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post #8 of 13 Old 04-22-2012, 09:16 AM
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Quote:
Originally Posted by MarkHotchkiss View Post

The audio quality of class-D is not yet equal to the quality of class-A/B, so I don't think the home-audio manufacturers are embracing class-D, except at the low-end. There is also the possibility that class-D will be supplanted by class-H, which has similar heat and power advantages.

Levinson's latest high end monoblock is a switcher, Bel Canto offers several AFAIK, Rowland Research, Audio Research, and others all offer switching amps in home audio at the higher end.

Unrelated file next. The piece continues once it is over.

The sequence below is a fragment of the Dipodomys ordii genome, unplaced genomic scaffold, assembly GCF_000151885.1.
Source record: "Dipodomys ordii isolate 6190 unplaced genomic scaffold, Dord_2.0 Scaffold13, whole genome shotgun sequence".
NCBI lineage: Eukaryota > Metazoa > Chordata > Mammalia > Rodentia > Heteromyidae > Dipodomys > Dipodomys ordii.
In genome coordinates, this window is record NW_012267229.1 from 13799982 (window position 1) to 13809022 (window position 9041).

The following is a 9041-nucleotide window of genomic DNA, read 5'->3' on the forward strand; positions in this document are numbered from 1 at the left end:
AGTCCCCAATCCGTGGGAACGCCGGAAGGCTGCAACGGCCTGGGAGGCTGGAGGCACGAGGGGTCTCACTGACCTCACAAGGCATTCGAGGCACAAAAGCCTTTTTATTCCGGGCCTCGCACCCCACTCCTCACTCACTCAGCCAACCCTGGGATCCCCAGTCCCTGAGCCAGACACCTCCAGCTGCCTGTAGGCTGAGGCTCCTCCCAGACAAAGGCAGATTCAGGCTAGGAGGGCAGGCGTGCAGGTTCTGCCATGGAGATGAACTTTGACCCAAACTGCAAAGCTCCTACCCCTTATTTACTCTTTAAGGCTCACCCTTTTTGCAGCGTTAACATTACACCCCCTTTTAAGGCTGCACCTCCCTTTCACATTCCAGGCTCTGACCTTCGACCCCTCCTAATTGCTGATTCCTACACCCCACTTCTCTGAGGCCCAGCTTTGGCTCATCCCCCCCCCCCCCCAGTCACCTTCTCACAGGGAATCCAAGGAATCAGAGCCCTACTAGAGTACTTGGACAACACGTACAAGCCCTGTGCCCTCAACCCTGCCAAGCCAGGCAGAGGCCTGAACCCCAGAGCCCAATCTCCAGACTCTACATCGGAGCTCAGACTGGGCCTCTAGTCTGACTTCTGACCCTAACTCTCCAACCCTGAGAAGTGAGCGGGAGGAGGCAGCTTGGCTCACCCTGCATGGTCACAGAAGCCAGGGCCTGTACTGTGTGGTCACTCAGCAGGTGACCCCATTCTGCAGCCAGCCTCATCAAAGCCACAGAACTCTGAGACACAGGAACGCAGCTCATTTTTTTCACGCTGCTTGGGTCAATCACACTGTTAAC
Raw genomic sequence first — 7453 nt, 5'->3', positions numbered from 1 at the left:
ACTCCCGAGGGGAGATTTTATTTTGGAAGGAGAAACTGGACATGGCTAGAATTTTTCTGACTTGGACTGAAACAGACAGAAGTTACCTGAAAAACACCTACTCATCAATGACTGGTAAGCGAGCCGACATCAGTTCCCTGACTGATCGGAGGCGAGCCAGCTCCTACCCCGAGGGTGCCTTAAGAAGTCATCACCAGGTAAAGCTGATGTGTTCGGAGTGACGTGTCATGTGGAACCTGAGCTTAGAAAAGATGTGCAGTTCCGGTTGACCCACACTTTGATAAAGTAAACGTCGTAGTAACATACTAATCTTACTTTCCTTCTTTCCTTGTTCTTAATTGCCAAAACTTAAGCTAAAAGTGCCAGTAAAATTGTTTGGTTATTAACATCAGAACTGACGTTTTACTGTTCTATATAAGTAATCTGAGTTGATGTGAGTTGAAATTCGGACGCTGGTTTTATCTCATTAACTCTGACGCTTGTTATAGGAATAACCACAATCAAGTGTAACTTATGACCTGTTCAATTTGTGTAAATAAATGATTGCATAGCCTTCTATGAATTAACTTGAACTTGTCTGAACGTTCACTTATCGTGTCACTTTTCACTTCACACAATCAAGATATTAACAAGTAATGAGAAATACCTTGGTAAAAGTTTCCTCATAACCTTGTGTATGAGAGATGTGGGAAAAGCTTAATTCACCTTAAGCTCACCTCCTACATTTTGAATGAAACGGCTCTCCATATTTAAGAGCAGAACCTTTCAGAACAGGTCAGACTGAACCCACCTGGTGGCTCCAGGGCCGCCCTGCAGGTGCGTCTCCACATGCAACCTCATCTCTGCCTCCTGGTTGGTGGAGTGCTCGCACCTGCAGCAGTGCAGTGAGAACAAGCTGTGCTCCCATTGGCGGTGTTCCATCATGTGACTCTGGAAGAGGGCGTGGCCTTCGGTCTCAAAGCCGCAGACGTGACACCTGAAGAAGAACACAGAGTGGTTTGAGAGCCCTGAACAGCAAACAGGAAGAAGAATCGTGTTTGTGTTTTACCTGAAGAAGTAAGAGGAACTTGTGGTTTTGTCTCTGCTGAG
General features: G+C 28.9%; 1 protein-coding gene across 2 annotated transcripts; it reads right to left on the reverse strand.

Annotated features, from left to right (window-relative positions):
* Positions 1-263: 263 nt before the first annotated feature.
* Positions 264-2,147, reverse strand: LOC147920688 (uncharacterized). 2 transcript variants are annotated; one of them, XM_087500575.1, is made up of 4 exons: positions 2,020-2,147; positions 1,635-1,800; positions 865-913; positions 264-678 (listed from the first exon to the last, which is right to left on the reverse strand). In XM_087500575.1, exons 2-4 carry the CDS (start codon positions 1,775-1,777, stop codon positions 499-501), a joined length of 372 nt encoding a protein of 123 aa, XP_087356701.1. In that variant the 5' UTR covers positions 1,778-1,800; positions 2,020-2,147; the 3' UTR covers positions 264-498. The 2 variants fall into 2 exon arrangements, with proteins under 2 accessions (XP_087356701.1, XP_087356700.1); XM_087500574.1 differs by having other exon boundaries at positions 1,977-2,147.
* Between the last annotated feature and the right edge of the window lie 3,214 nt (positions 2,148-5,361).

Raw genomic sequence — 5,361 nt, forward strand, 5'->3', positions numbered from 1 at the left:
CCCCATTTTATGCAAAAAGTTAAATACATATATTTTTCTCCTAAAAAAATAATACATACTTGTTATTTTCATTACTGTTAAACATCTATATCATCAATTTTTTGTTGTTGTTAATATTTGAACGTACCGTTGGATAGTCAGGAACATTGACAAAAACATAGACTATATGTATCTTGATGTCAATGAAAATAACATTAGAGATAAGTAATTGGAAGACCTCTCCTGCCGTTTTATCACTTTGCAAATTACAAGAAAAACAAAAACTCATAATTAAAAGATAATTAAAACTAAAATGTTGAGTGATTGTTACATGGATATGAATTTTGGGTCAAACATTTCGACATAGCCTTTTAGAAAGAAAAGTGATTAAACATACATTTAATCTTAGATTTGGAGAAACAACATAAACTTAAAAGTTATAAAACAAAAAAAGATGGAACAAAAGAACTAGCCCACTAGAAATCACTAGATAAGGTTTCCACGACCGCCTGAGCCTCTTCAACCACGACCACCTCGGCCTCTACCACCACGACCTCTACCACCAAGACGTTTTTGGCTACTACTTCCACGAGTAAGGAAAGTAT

Class H (or is that class G??) as been around for a while too, not as much in consumer amps but some Yamahas such as the M-80, I believe, had this back in the 80s. Lots in pro audio as you're probably aware. I'd say there probably won't be much expansion of class H/G with class D here. In the pro arena I'm not sure that Crown even makes a "big iron" amp any more. All their big stuff is switching.

Just because there is a knob doesn't mean you should turn it.
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post #9 of 13 Old 04-22-2012, 03:52 PM
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Quote:
Originally Posted by arnyk View Post

I think that successful implementations of this chipset will be those that marry it with specific speaker drivers so that the frequency response de jour problem due to differences in speaker loads will be addressed by packaging the amplifier with the speaker.